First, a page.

source and more details: Microsoft.
Private numbers are a great thing. They can be used as various scenarios where a person needs a direct private line that’s not published in the contact card and isn’t displayed when you dial out. This is not to be mistaken for Response Groups Agent Anonymity, where agents can call on behalf of themselves or on behalf of the Response Group’s number.
What’s the difference?
Well, first, you can only manage Private Lines via PowerShell. Use the Set-CsUser -PrivateLine cmdlet to assign a user with a private line. When you’ll run the Get-CsUser cmdlet against that user you’ll get everything… Except for the user’s private number. We must use the explicit Get-CsUser sip:firstname.lastname@example.org | fl -PrivateLine cmdlet to get the user’s private number:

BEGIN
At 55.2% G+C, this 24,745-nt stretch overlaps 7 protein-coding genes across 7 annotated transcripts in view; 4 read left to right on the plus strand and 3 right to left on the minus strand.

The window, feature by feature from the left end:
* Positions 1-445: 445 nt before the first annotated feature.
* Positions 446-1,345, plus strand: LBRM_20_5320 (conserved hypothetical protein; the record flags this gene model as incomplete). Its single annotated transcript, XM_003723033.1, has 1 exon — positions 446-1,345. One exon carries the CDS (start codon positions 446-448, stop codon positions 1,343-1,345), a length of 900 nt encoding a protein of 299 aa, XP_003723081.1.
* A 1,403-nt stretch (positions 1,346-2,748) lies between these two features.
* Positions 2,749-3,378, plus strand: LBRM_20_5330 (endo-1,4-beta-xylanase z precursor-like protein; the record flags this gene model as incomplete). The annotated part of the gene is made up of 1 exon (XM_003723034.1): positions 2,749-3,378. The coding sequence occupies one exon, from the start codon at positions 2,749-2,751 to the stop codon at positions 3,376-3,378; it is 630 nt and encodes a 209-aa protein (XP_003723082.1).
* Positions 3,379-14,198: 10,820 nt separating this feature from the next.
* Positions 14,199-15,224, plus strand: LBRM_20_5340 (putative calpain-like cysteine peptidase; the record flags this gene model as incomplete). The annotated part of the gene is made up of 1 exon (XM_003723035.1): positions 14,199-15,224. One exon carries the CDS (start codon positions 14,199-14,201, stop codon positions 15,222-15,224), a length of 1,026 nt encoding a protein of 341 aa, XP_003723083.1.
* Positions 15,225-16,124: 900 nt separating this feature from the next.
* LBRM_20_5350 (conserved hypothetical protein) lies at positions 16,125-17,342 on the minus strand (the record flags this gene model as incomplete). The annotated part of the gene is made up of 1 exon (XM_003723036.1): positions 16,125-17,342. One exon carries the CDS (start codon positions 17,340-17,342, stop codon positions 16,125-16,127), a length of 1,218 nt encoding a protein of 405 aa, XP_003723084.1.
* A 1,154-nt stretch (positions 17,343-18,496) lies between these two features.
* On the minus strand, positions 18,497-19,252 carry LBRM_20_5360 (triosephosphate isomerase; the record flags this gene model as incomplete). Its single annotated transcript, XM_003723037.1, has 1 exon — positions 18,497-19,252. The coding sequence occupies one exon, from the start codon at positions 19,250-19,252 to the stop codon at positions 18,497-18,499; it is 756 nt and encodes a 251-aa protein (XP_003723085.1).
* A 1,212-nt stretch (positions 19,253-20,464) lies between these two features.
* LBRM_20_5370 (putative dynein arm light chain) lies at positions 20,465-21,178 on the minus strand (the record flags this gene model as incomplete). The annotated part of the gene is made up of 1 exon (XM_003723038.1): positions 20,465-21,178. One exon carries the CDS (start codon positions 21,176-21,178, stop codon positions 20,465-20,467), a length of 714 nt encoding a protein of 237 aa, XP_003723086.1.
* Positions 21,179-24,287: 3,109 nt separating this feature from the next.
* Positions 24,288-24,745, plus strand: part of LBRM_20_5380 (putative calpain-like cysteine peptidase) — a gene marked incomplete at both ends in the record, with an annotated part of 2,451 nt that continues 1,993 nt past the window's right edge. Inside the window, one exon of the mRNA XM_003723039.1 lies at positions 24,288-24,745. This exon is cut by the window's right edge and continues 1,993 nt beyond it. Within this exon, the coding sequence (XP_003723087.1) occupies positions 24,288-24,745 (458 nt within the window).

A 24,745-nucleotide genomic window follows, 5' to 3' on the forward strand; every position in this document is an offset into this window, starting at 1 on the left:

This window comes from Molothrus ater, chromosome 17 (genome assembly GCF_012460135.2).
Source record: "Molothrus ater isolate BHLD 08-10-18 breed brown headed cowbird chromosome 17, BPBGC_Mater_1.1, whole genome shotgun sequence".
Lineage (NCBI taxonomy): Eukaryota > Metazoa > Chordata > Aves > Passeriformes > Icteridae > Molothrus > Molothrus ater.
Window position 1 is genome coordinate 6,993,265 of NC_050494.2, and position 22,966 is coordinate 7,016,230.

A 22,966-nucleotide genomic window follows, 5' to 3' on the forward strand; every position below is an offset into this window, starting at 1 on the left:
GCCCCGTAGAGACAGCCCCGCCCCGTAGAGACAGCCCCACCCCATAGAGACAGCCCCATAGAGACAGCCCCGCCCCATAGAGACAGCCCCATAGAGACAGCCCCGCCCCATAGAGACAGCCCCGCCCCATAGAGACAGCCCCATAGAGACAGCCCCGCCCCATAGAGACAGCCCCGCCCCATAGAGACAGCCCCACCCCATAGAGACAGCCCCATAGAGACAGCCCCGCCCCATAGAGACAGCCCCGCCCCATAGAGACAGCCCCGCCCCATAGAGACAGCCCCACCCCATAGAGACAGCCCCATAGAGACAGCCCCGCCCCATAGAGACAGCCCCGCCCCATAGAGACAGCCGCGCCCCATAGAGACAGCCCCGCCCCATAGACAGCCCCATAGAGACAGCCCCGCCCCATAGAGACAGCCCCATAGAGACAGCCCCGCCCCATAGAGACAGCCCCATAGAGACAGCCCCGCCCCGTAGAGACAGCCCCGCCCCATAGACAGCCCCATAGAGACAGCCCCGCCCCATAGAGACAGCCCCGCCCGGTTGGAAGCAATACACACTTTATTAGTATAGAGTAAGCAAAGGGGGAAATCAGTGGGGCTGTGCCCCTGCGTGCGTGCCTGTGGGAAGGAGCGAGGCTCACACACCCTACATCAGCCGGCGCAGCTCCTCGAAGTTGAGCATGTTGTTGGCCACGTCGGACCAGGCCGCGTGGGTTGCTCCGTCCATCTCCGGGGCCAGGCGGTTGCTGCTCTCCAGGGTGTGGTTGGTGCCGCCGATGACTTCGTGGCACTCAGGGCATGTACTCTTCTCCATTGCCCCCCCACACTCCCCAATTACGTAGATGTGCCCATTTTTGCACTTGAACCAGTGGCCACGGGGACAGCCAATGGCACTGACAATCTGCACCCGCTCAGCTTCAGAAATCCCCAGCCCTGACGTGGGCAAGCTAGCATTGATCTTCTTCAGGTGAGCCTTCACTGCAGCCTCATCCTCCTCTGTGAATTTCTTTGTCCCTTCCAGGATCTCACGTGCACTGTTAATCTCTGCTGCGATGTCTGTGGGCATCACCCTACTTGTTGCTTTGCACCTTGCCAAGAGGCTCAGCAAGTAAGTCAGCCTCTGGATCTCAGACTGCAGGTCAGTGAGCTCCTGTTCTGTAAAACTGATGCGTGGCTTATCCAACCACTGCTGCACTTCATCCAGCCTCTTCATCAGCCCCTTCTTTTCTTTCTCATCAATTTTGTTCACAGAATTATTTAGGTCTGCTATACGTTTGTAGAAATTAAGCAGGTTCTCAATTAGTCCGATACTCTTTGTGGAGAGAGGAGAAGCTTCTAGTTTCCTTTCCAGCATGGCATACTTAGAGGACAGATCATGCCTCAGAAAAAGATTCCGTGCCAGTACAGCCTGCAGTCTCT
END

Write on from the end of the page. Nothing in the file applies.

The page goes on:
PS C:\Windows\system32> get-csuser email@example.com | fl
Identity : CN=Yoav Barzilay,OU=Users,DC=y0av,DC=local
VoicePolicy : Non Restricted
ConferencingPolicy : Allowed
ExchangeArchivingPolicy : Uninitialized
ExternalAccessPolicy : Skype Directory enabled
PersistentChatPolicy : Persistent Chat Enabled
UserServicesPolicy : AllowUnifiedContactStore
HostedVoiceMail : True
HostedVoicemailPolicy : ExchOnline365UM
HostingProvider : SRV:
RegistrarPool : S4bPool1.y0av.local
Enabled : True
SipAddress : sip:Yoav.Barzilay@y0av.local
LineURI : tel:+35864117539;ext=7539
EnterpriseVoiceEnabled : True
ExUmEnabled : False
HomeServer : CN=Lc Services,CN=Microsoft,CN=2:6,CN=Pools,CN=RTC
DisplayName : Yoav Barzilay
SamAccountName : yoav.barzilay